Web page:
But the commissioner's office of the NBA (or the commissioner-like offices of NBA-like organizations) isn't like the US courts system. They wouldn't necessarily automatically oust anyone who said something that incited a hashtag war or about whom unpleasant monikers like "racist" or "blasphemist" or "terrorist" could reasonably apply. This was an extreme case that had a particular salience to the NBA and its fans, and though that might be tough to convey perfectly in a legal document, any good governor of an organization SHOULD be able to tell the difference.

    So then the question becomes should the commissioner make the decision that is obviously, practically a win-win-win or should s/he purposefully limit himself/herself from making the "best" decision in order to constrain the office in such away that it can't lead to larger mistakes down the road?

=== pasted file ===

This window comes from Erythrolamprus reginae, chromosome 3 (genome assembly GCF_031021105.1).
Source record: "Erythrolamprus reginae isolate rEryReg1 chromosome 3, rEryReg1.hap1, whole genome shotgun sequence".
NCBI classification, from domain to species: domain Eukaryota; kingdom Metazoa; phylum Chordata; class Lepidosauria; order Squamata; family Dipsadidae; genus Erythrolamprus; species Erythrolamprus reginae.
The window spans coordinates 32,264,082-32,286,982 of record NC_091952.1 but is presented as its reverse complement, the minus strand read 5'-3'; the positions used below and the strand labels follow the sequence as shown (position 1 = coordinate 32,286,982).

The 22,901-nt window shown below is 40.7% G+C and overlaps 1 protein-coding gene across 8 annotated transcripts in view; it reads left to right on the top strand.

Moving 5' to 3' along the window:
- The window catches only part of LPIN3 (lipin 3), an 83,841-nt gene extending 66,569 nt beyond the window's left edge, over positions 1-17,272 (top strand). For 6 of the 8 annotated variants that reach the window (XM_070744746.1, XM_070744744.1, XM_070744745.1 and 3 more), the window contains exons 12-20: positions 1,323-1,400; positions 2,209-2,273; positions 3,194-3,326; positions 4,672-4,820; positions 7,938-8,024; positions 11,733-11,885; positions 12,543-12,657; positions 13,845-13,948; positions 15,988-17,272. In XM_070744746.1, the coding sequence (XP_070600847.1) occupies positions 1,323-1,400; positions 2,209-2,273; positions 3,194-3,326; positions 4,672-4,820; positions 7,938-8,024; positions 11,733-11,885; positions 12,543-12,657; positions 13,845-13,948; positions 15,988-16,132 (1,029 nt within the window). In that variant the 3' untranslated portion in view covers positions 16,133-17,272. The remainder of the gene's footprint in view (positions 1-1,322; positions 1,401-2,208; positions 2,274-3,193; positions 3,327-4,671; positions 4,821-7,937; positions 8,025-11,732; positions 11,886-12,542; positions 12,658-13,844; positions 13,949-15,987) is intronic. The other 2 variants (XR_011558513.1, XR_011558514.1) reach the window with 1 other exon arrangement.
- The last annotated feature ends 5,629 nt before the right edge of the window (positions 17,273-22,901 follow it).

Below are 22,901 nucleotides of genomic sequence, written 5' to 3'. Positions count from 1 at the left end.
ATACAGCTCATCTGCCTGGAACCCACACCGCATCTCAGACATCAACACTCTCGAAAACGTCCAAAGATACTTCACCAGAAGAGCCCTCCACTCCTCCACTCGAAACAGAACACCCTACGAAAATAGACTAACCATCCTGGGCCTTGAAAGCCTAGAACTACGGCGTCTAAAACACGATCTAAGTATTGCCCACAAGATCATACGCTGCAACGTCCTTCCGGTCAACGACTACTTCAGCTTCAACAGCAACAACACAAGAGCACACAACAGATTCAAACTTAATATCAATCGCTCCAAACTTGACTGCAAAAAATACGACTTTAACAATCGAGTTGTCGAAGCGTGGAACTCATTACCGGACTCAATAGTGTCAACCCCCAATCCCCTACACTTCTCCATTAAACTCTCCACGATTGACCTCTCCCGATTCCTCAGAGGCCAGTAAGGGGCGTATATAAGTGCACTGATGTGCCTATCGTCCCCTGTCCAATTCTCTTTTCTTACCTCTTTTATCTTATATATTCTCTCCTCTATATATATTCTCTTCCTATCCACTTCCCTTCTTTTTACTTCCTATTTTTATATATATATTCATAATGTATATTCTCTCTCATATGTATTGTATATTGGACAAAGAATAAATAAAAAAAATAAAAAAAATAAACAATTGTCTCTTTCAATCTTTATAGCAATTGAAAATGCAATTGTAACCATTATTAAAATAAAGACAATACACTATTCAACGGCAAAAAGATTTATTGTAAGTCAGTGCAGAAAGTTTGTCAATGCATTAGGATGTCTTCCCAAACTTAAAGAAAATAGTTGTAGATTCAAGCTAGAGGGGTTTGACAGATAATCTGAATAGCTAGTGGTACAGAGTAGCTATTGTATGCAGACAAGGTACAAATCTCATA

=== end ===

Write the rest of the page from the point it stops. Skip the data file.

As both an idealist and consequentialist, I think this particular office has enough discretionary leeway that I'd like for them to strive to always make the best decision that's available to them and entrust that those to follow will do the same. If this were a political office where corruptibility seems to be a much bigger problem, I'd probably feel differently.
  11. #11
    Quote Originally Posted by surviva316 View Post
    I'm not arguing one way or another, but he wasn't fired. As the owner of the team, he can't be fired. He's being forced to forfeit his property.
    f you do something to ruin the reputation of your business then selling it before it goes bust is what makes the most sense. He obviously shouldn't be forced to sell it but people should react in a way that makes it the only viable option for him.